Texas may be in need of a signature win to boost its NCAA tournament chances, and Monday night's meeting with Baylor represents an excellent chance to get one.
The Longhorns are 0-6 versus ranked opponents heading into a Big 12 rematch in Austin against a No. 13 Bears team that has dropped three of four.
Texas (17-10, 7-7) has advanced to the NCAA tournament in each of coach Rick Barnes' 13 seasons, with only five other schools having matched that accomplishment in that span.
That streak could be in jeopardy since the Longhorns have matched their highest Big 12 loss total under Barnes after their four-game win streak ended with Saturday's 90-78 defeat at Oklahoma State. Texas allowed Keiton Page to score 40 points as the 5-foot-9 guard made all 20 foul shots.
"We gave him separation and he knocked down shots and got to the foul line," Barnes said. "We fouled him in ways that we should never foul and ways that we haven't in the past."
The Longhorns don't have much time to regroup before they try to improve to 13-1 at home against Baylor (22-5, 9-5) under Barnes and avenge a 76-71 loss in Waco on Jan. 28.
"It will be a whole new ballgame against a totally different type of team," Barnes said. "We're going to have to be better both mentally and physically."
The Bears are likely secure in gaining a third NCAA berth in five seasons, but they're in the midst of their worst stretch of the season after Saturday's 57-56 home loss to Kansas State. Baylor shot 38.5 percent - one of its four poorest shooting efforts, with three coming in losses during this 1-3 stretch.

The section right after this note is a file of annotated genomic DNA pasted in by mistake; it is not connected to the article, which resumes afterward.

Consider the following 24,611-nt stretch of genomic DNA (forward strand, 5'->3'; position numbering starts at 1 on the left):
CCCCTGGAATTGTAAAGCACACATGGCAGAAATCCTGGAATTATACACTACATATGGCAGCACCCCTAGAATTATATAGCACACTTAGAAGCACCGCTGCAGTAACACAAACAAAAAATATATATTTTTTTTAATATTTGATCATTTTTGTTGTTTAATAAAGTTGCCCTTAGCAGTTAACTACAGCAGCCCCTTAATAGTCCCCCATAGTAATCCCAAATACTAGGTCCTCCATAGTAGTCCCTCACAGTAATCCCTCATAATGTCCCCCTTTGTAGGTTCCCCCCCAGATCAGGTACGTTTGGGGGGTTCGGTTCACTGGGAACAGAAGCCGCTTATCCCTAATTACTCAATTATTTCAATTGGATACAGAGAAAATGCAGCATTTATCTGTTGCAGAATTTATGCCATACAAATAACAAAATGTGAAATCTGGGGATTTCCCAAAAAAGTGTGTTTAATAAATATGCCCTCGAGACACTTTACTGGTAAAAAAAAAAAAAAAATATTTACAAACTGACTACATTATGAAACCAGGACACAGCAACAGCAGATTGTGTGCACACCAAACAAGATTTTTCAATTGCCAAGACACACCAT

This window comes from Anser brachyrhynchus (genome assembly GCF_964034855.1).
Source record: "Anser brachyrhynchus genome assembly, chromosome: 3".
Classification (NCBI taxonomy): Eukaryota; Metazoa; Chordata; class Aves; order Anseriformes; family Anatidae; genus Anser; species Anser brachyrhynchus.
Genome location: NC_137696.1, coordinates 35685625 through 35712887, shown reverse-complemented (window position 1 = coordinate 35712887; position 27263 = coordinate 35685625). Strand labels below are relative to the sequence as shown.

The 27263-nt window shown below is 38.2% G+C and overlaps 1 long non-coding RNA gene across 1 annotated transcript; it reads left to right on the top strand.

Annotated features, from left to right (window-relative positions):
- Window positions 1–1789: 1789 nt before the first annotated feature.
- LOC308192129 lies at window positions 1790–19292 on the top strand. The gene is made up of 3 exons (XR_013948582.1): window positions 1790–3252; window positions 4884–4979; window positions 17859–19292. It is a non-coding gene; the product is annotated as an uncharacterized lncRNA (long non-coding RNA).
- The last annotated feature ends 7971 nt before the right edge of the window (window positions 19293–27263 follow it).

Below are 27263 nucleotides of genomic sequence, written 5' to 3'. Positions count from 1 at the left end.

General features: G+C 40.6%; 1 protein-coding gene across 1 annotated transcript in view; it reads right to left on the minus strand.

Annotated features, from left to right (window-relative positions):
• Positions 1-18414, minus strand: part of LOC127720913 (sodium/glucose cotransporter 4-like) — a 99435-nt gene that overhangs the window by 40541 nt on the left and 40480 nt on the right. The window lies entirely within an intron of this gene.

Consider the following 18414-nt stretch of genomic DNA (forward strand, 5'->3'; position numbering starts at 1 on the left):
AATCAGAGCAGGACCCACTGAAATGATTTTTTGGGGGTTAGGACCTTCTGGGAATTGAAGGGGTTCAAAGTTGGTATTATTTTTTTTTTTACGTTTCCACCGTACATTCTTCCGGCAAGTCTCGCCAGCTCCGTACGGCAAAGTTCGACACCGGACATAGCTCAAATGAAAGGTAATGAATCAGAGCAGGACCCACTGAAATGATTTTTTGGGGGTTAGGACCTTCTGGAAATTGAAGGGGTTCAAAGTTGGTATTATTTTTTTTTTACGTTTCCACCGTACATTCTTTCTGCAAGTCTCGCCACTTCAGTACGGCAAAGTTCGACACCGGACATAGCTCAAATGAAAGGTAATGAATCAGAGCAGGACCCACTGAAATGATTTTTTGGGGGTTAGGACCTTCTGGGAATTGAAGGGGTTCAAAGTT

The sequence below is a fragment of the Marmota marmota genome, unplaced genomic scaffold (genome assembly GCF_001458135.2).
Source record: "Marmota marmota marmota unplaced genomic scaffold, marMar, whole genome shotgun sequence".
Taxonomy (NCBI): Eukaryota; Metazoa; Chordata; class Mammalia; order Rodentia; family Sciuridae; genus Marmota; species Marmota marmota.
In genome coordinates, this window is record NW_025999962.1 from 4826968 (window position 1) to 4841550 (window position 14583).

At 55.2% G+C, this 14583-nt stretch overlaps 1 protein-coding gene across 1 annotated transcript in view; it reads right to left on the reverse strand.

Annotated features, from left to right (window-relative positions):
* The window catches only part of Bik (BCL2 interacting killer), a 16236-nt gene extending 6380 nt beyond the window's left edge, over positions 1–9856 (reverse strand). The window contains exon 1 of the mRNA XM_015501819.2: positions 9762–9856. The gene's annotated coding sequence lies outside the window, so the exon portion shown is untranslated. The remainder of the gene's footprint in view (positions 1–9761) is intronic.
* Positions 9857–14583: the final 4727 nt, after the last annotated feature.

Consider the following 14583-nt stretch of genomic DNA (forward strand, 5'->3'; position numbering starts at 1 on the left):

"We needed to be able to build a lead and sustain it," guard Brady Heslip said. "In the first half, we were up (nine) on them, and they came back. And then in the second half, we went up to start the half and then they hit some big shots."
Quincy Acy scored 14 points and Heslip added 13.
"Definitely their defense was good, but we had some good looks too," coach Scott Drew said.
Baylor committed 18 turnovers. That continues to be a problem for the Bears, the Big 12's third-worst team in that department with 14.4 per game.
"Eighteen turnovers is by far too many and that really hurt us," Drew said. "The big thing is that we got leads, got chances to extend and we didn't take advantage of that."
A scoring duel between NBA prospects Perry Jones III of Baylor and J'Covan Brown of Texas materialized in the first matchup, when the Bears overcame 18 turnovers. Jones had 22 points and 14 rebounds while Brown scored 32.
Brown leads the Big 12 with 19.7 points per game. He's struggled in conference home games, however, averaging 16.6 points on 31.4 percent shooting compared to marks of 23.7 points per game and 46.9 percent from the field on the road in Big 12 play.
The Longhorns are 14-2 at home with losses to Big 12 co-leaders Kansas and Missouri by a combined four points.
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